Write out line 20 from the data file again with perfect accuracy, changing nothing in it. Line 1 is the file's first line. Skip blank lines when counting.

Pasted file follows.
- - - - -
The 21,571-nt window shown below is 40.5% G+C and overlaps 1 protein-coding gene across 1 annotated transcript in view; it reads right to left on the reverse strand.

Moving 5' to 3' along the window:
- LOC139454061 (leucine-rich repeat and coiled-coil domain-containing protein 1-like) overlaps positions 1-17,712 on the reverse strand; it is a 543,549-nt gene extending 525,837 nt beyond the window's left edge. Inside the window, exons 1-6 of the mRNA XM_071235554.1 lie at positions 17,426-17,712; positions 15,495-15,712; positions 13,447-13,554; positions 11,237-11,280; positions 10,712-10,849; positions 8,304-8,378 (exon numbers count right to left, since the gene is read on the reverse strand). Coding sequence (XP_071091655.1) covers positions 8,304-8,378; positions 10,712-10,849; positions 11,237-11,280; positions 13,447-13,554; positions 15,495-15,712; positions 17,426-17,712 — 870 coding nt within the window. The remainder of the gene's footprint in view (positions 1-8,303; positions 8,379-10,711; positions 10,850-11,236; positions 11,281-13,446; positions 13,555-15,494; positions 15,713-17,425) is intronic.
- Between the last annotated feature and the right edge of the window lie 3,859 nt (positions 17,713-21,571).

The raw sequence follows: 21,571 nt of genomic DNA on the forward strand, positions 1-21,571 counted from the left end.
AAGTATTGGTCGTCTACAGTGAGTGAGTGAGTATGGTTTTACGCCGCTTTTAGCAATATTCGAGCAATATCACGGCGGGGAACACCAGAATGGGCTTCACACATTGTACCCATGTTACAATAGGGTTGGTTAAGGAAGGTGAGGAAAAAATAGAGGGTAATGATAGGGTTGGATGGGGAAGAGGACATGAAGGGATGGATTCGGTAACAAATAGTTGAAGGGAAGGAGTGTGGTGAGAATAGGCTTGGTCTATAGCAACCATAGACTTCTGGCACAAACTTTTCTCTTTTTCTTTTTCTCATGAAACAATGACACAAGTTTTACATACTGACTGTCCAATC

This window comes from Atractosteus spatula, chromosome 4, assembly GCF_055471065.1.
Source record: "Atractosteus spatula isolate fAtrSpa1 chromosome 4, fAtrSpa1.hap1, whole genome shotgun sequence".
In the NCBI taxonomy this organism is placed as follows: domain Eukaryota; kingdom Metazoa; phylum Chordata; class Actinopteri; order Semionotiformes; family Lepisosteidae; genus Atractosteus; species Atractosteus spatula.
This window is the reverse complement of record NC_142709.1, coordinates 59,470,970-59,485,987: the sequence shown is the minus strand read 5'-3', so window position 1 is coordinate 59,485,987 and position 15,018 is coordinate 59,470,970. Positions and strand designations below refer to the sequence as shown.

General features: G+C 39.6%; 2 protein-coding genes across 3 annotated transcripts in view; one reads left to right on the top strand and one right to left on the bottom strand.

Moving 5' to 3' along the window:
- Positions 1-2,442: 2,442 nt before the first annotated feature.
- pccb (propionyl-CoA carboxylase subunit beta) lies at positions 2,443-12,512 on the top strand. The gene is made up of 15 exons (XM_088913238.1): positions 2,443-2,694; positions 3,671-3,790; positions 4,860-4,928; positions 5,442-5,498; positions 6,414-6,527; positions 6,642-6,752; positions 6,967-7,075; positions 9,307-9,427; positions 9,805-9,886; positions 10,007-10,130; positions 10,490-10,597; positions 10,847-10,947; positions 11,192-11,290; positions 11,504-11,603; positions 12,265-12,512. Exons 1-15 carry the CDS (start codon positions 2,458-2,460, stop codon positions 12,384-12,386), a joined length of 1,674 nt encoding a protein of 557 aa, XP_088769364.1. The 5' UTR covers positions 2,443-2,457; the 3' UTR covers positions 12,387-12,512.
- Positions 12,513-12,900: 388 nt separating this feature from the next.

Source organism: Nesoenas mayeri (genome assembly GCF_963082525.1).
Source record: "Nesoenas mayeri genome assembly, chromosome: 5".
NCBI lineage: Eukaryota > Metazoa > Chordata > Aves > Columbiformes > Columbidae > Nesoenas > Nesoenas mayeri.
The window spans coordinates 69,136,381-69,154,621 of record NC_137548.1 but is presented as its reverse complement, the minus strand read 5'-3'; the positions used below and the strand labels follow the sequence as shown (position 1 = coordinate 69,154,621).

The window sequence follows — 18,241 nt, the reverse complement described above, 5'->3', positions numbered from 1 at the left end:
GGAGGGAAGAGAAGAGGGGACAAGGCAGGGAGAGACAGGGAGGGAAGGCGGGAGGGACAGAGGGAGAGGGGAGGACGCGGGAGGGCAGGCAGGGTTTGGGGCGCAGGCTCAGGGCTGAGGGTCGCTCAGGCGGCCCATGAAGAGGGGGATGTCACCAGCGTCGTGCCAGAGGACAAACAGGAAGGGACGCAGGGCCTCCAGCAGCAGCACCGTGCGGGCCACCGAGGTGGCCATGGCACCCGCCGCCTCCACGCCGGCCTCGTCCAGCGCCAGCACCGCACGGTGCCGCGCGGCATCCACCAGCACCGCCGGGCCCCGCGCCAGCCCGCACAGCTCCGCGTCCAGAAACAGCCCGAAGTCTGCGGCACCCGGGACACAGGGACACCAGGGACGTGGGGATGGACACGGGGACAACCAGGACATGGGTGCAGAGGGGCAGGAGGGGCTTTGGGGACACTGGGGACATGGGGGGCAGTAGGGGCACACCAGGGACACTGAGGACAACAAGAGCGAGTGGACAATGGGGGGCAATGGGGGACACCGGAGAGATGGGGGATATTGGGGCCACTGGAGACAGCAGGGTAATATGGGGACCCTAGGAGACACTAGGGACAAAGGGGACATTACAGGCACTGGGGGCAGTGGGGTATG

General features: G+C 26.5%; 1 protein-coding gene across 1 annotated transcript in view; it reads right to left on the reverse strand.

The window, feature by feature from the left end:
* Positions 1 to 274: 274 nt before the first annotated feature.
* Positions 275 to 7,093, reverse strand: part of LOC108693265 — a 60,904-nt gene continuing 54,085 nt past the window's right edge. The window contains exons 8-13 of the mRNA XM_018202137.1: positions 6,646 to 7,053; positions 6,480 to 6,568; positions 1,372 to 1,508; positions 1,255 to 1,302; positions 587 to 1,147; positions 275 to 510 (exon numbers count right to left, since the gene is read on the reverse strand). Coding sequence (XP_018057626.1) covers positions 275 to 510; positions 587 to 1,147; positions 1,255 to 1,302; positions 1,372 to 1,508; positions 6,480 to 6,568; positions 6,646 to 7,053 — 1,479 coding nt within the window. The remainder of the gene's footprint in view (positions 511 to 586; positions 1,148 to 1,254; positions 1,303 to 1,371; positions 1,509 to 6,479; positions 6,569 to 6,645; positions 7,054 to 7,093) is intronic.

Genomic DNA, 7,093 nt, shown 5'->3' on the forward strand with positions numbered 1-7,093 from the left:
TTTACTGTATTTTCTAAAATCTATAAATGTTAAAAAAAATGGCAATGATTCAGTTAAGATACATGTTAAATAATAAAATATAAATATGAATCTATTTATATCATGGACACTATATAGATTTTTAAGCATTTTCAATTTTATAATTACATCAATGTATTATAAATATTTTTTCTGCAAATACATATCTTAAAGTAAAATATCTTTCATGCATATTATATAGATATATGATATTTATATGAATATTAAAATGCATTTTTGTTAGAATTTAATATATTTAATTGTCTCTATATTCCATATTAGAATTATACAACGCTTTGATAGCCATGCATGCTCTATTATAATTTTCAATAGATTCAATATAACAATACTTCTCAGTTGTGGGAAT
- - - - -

The window sequence follows — 18,241 nt, the reverse complement described above, 5'->3', positions numbered from 1 at the left end: